But Where to Stay? Olympic Parents Face Traveling Logistics
Hannah Kearney, center, of USA, celebrates her victory with Heather McPhie, left, of USA, and Eliza Outtrim, right, of USA, after finish of the women's moguls event during World Cup freestyle skiing competition Thursday, Jan. 31, 2013, at Deer Valley resort, in Park City, Utah. Kearney came in first place,Mcphine came in second place and Outtrim came in third. (AP Photo/Rick Bowmer)
Jill Niles could barely contain her excitement after the latest World Cup freestyle moguls results had been posted Friday. Niles’ daughter, 2010 Olympic gold medal winner Hannah Kearney, had just captured her fourth first-place win of the series, moving her into second place overall in the world standings behind China’s Mengtao Xu.
With the 2014 Winter Games scheduled for next February in Russia, the result put Kearney one step closer to securing her third Olympic berth.
Now all Niles has to figure out is how she’ll get tickets to Kearney’s events, and where she’ll stay overseas.
In 2010, Niles was fortunate enough to be able to stay with her sister, Jennifer, who lives just outside of Vancouver, British Columbia, that year’s host city.
But there’s no such luck for accommodations near 2014 host Sochi, Russia.
Travel packages offered by Cosport — the authorized agency recommended by the United States Skiing and Snowboarding Association for tickets and lodging — offer standing-room, general admission tickets with no guarantee of a view of events. Plus, most of the deals involve buying access to up to four events, making them prohibitively expensive in some cases.
“There aren’t any tickets (ascribed to seated viewing) left,” said Niles, who as a parent is issued a pair of standing-room tickets to any event where Kearney qualifies. “With standing-room tickets, I could get stuck behind someone who’s 6 feet tall and miss Hannah’s event.”
So Niles, of Norwich, is seeking her own methods of accommodation for next winter’s Games. While holding out hope that she’ll be able to land seated tickets elsewhere, the Norwich recreation director has posted an entry on the town Listserv requesting that anyone with connections near Sochi forward her information that could lead to renting a home there for lodging.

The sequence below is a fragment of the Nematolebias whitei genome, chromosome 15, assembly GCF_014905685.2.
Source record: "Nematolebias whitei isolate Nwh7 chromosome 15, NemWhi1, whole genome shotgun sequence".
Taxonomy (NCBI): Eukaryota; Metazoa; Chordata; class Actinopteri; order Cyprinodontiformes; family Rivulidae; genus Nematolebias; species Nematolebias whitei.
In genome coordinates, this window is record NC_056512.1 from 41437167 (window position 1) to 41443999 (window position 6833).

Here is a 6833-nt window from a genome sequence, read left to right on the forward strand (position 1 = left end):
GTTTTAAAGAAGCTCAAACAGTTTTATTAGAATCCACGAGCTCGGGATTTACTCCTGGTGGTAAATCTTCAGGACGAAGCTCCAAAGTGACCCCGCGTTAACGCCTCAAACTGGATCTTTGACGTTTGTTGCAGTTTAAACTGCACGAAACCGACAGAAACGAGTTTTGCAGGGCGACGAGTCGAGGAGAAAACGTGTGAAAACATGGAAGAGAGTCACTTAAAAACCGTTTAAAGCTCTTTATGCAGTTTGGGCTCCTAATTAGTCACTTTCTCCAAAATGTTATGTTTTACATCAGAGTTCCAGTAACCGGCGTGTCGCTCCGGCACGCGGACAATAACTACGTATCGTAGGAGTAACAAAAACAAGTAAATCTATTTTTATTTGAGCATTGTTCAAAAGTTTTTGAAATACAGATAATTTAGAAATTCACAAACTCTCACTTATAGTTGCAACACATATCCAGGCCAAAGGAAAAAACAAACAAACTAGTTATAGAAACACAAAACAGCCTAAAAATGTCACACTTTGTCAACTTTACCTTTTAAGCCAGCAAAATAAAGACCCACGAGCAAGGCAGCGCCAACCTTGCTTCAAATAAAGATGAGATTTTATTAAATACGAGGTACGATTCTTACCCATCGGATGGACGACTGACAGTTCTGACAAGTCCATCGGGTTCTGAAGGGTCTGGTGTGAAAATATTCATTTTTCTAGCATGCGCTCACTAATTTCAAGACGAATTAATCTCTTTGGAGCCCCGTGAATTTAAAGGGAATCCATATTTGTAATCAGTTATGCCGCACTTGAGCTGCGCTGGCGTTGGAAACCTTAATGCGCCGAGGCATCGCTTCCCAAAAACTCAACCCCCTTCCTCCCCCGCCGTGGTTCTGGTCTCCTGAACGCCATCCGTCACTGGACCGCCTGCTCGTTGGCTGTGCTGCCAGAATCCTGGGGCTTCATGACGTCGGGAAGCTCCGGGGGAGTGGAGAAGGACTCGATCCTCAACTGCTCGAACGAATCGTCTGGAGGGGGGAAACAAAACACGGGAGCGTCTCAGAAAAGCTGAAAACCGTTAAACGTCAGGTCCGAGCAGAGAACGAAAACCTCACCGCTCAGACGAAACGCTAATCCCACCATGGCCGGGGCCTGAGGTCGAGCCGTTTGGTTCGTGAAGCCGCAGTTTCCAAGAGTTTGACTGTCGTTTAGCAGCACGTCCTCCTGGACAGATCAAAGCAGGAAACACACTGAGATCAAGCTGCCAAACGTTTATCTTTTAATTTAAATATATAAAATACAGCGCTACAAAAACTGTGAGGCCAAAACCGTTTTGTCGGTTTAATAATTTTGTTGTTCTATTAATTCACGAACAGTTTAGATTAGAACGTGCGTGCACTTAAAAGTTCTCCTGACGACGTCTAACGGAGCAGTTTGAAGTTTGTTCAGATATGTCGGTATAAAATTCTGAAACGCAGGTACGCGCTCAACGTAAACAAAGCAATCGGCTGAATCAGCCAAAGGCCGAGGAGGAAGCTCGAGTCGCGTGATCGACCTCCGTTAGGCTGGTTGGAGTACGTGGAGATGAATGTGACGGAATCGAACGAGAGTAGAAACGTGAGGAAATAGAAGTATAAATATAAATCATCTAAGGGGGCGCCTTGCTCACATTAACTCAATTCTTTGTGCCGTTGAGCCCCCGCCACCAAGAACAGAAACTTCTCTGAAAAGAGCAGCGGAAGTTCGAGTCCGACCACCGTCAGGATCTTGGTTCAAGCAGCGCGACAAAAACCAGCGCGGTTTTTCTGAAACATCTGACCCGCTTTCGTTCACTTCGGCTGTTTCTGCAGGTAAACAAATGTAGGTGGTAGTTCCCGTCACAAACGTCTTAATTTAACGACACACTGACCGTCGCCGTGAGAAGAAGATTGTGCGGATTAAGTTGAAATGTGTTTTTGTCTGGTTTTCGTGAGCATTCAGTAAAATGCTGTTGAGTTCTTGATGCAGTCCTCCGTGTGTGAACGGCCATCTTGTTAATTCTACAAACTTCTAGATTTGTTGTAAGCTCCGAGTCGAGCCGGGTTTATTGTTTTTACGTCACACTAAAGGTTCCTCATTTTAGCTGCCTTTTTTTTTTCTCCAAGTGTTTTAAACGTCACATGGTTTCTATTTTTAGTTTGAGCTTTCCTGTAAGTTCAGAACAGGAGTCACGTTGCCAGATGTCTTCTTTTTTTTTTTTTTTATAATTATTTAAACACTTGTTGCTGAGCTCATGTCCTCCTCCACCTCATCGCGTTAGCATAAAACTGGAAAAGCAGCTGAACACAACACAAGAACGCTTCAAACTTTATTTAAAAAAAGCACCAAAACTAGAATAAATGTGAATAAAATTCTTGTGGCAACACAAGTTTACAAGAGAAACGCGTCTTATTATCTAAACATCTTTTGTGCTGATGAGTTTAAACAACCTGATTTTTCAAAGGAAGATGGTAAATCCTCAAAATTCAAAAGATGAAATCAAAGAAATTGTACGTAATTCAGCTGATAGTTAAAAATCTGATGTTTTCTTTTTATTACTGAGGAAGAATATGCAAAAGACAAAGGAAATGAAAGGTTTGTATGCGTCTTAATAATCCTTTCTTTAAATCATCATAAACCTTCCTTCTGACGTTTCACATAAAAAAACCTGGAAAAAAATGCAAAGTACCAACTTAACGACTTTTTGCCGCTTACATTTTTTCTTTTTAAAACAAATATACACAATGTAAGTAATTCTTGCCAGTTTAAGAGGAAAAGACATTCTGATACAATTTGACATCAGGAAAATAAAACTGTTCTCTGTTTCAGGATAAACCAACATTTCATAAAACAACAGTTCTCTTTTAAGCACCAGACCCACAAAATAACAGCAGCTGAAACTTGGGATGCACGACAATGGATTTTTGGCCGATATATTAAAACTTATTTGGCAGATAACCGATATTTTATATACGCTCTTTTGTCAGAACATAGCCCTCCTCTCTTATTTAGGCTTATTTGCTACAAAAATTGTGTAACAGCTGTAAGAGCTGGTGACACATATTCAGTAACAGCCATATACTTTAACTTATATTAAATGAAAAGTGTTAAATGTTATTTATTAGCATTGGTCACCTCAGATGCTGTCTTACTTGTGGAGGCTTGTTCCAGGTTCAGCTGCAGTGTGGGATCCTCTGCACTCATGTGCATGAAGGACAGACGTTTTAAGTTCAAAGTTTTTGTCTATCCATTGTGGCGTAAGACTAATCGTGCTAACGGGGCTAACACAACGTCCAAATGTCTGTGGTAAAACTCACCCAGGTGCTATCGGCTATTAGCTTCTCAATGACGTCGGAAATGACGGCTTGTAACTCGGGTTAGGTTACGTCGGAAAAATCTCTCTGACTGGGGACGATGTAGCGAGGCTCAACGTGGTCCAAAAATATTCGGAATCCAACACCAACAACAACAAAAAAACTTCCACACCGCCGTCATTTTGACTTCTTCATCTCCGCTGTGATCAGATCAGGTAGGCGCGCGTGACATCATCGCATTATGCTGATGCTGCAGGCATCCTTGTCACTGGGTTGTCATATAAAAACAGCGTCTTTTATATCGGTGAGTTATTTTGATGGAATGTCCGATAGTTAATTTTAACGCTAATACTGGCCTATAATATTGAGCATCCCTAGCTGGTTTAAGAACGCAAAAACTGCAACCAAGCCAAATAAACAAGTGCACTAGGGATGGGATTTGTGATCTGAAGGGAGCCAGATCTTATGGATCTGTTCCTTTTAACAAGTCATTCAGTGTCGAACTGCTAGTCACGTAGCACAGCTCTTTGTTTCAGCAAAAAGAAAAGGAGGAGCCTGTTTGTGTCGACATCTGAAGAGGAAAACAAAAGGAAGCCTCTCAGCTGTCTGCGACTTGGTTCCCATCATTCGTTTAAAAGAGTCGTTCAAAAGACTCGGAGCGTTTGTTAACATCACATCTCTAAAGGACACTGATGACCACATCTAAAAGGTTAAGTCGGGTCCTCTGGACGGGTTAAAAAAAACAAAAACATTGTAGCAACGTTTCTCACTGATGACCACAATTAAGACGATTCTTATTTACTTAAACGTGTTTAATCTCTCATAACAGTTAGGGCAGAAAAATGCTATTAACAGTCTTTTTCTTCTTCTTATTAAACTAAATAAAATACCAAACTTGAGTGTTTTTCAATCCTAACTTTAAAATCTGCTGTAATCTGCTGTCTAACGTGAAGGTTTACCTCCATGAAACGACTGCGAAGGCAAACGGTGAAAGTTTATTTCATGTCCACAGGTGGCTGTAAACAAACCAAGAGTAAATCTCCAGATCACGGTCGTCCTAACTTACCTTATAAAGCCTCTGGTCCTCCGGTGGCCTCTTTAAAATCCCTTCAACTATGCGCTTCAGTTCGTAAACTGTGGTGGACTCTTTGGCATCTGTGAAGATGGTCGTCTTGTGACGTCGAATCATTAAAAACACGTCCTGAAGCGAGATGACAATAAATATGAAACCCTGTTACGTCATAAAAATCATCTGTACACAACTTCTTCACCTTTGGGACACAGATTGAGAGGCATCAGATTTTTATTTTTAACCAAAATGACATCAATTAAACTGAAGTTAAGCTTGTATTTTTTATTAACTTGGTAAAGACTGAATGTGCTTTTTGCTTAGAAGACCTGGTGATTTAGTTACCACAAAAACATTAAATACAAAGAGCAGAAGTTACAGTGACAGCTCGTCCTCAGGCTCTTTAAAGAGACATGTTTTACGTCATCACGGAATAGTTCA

The post hasn’t illicited much response — Niles knew it would be a long shot — but she’s exploring all possible avenues with the Games now less than a calendar year away. Preferably, she’ll be able to stay somewhere close to the Games’ “mountain cluster” complex, the venue hosting all of the skiing and snowboarding events that sits about 25 miles from Sochi.
“I think I’ll be able to find something,” Niles said. “There’s a lot of old-down stuff around Sochi, a lot of buildings with a lot of space. Ideally, I’d be closer to the mountain cluster than to Sochi, but we’ll see what happens.”
During a recent conversation with Kearney, Niles learned that a new hotel near the site of the Olympic Park in Adler is under construction and projected to open in the fall.
“They’re not taking reservations because, obviously, they’re not open yet,” Niles said. “But it’s good to know that another hotel is opening that could be a possibility.”
Outgoing Lebanon Police Chief Jim Alexander is in a similar circumstance in the event that his son, U.S. ski jumper Nick Alexander, is able to qualify for his second Olympics. Nick Alexander placed 40th in the large hill and 41st in the normal hill in 2010, when Jim Alexander made the trip to the Vancouver area with his wife, Jacqui. The Alexander parents reserved a pair of rooms in October 2009, not knowing for sure if Nick would be selected for the U.S. team. Luckily for them, he was.
“Even if you feel like he’s mostly likely going to be on the team, nothing’s for sure and any of the reservations you make are going to be 100 percent non-refundable,” said Jim Alexander, who split his time between two hotels in 2010. “It’s a little dicey because it’s a huge investment. The (Olympic rosters) aren’t announced until January, but everything is booked long before that.”
Airfare isn’t the only transportation challenge when it comes to attending the Olympics. Traveling to and from the competition sites requires plenty of planning ahead.
“I would say the transportation aspect requires just as much attention, if not more, than reserving a room,” the chief said. “In Vancouver, the road to Whistler (the site of Nick’s ski jumping events) was closed down with road blocks. Only buses with credentials and officials could get through.
“We had to buy bus tickets at least two months in advance, and it was about an hour and a half ride from where we stayed. We had to wake up at 4 a.m. to take a taxi to catch it.”
Olympic athletes themselves aren’t immune to logistical conundrums. Nick Alexander and the rest of the ski jumping field participated in a qualification round just hours before the Games officially kicked off, causing them to miss out on the opening ceremonies in Vancouver.
“It was a really long ride; they would have gotten no sleep and had to turn right back around,” said Jim Alexander.
Plus, admission to the opening ceremonies isn’t included in the compensatory tickets offered to parents. Those who wish to attend shell out upwards of an extra $1,000 or more.
“You could get a nosebleed seat for $800, and then you have to get to the hill to make sure you’re going to see your kid’s first turn,” Jim Alexander said. “There are so many ins and outs to pay attention to.”
Despite the logistical challenges, one certainty is that both Niles and Alexander will find a way to make it to Russia to watch their children compete if they qualify. Everything that comes along with the festivities becomes arbitrary.
“There’s no way I’m going to miss it; I’m going to go over there and find something,” Niles said. “There’s still a lot of time for things to fall into place.”
Jared Pendak can be reached at firstname.lastname@example.org or 603-727-3306.